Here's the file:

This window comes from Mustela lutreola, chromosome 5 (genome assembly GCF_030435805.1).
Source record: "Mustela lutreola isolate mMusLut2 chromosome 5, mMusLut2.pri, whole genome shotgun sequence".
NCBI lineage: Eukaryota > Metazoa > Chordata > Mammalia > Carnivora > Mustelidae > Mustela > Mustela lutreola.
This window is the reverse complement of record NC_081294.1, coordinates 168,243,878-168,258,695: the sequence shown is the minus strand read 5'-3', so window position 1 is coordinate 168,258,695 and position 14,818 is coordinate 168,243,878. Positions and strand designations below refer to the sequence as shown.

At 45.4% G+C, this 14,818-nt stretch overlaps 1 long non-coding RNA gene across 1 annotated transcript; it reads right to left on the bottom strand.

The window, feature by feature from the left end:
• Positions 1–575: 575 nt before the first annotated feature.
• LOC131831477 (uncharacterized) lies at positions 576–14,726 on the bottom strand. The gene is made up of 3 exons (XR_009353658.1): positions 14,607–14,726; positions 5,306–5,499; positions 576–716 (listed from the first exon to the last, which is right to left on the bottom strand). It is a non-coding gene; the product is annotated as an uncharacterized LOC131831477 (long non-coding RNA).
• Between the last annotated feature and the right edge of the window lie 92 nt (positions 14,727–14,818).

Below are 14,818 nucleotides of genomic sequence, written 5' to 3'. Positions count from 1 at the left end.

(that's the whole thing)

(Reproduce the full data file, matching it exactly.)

This window comes from Mustela lutreola, chromosome 5 (genome assembly GCF_030435805.1).
Source record: "Mustela lutreola isolate mMusLut2 chromosome 5, mMusLut2.pri, whole genome shotgun sequence".
NCBI lineage: Eukaryota > Metazoa > Chordata > Mammalia > Carnivora > Mustelidae > Mustela > Mustela lutreola.
This window is the reverse complement of record NC_081294.1, coordinates 168,243,878-168,258,695: the sequence shown is the minus strand read 5'-3', so window position 1 is coordinate 168,258,695 and position 14,818 is coordinate 168,243,878. Positions and strand designations below refer to the sequence as shown.

At 45.4% G+C, this 14,818-nt stretch overlaps 1 long non-coding RNA gene across 1 annotated transcript; it reads right to left on the bottom strand.

The window, feature by feature from the left end:
• Positions 1–575: 575 nt before the first annotated feature.
• LOC131831477 (uncharacterized) lies at positions 576–14,726 on the bottom strand. The gene is made up of 3 exons (XR_009353658.1): positions 14,607–14,726; positions 5,306–5,499; positions 576–716 (listed from the first exon to the last, which is right to left on the bottom strand). It is a non-coding gene; the product is annotated as an uncharacterized LOC131831477 (long non-coding RNA).
• Between the last annotated feature and the right edge of the window lie 92 nt (positions 14,727–14,818).

Below are 14,818 nucleotides of genomic sequence, written 5' to 3'. Positions count from 1 at the left end.